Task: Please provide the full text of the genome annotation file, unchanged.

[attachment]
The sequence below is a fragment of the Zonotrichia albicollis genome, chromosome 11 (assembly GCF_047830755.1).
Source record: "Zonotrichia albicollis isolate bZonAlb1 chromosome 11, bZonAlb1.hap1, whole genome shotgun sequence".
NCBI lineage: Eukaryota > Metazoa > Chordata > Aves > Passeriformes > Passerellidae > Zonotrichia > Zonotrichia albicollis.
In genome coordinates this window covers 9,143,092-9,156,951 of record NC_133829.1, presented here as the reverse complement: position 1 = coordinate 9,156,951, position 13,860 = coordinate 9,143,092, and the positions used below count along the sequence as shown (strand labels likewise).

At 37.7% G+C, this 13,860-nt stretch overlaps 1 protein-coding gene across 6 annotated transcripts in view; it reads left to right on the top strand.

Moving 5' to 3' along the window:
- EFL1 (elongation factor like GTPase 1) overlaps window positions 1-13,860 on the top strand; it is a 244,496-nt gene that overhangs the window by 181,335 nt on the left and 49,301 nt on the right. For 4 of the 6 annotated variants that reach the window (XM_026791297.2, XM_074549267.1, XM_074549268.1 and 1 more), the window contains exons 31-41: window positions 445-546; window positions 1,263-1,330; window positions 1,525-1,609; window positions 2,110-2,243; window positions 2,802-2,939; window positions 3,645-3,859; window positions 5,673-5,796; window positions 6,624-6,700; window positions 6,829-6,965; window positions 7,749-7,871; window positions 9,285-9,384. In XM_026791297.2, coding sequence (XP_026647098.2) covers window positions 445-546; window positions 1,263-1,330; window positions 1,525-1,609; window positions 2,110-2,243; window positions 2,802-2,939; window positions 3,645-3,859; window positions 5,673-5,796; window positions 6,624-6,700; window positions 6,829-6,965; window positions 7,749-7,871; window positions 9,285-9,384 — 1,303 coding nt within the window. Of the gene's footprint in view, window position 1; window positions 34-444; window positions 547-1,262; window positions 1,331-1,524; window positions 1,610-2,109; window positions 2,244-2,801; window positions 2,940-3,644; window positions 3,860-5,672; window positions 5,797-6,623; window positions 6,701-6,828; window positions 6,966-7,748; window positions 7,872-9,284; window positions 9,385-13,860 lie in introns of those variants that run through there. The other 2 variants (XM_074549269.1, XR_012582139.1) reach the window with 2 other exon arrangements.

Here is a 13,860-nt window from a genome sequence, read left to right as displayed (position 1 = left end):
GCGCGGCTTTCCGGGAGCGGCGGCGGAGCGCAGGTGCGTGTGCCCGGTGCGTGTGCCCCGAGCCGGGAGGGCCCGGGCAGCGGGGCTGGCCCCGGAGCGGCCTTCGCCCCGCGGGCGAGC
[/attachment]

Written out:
The sequence below is a fragment of the Zonotrichia albicollis genome, chromosome 11 (assembly GCF_047830755.1).
Source record: "Zonotrichia albicollis isolate bZonAlb1 chromosome 11, bZonAlb1.hap1, whole genome shotgun sequence".
NCBI lineage: Eukaryota > Metazoa > Chordata > Aves > Passeriformes > Passerellidae > Zonotrichia > Zonotrichia albicollis.
In genome coordinates this window covers 9,143,092-9,156,951 of record NC_133829.1, presented here as the reverse complement: position 1 = coordinate 9,156,951, position 13,860 = coordinate 9,143,092, and the positions used below count along the sequence as shown (strand labels likewise).

At 37.7% G+C, this 13,860-nt stretch overlaps 1 protein-coding gene across 6 annotated transcripts in view; it reads left to right on the top strand.

Moving 5' to 3' along the window:
- EFL1 (elongation factor like GTPase 1) overlaps window positions 1-13,860 on the top strand; it is a 244,496-nt gene that overhangs the window by 181,335 nt on the left and 49,301 nt on the right. For 4 of the 6 annotated variants that reach the window (XM_026791297.2, XM_074549267.1, XM_074549268.1 and 1 more), the window contains exons 31-41: window positions 445-546; window positions 1,263-1,330; window positions 1,525-1,609; window positions 2,110-2,243; window positions 2,802-2,939; window positions 3,645-3,859; window positions 5,673-5,796; window positions 6,624-6,700; window positions 6,829-6,965; window positions 7,749-7,871; window positions 9,285-9,384. In XM_026791297.2, coding sequence (XP_026647098.2) covers window positions 445-546; window positions 1,263-1,330; window positions 1,525-1,609; window positions 2,110-2,243; window positions 2,802-2,939; window positions 3,645-3,859; window positions 5,673-5,796; window positions 6,624-6,700; window positions 6,829-6,965; window positions 7,749-7,871; window positions 9,285-9,384 — 1,303 coding nt within the window. Of the gene's footprint in view, window position 1; window positions 34-444; window positions 547-1,262; window positions 1,331-1,524; window positions 1,610-2,109; window positions 2,244-2,801; window positions 2,940-3,644; window positions 3,860-5,672; window positions 5,797-6,623; window positions 6,701-6,828; window positions 6,966-7,748; window positions 7,872-9,284; window positions 9,385-13,860 lie in introns of those variants that run through there. The other 2 variants (XM_074549269.1, XR_012582139.1) reach the window with 2 other exon arrangements.

Here is a 13,860-nt window from a genome sequence, read left to right as displayed (position 1 = left end):
GCGCGGCTTTCCGGGAGCGGCGGCGGAGCGCAGGTGCGTGTGCCCGGTGCGTGTGCCCCGAGCCGGGAGGGCCCGGGCAGCGGGGCTGGCCCCGGAGCGGCCTTCGCCCCGCGGGCGAGC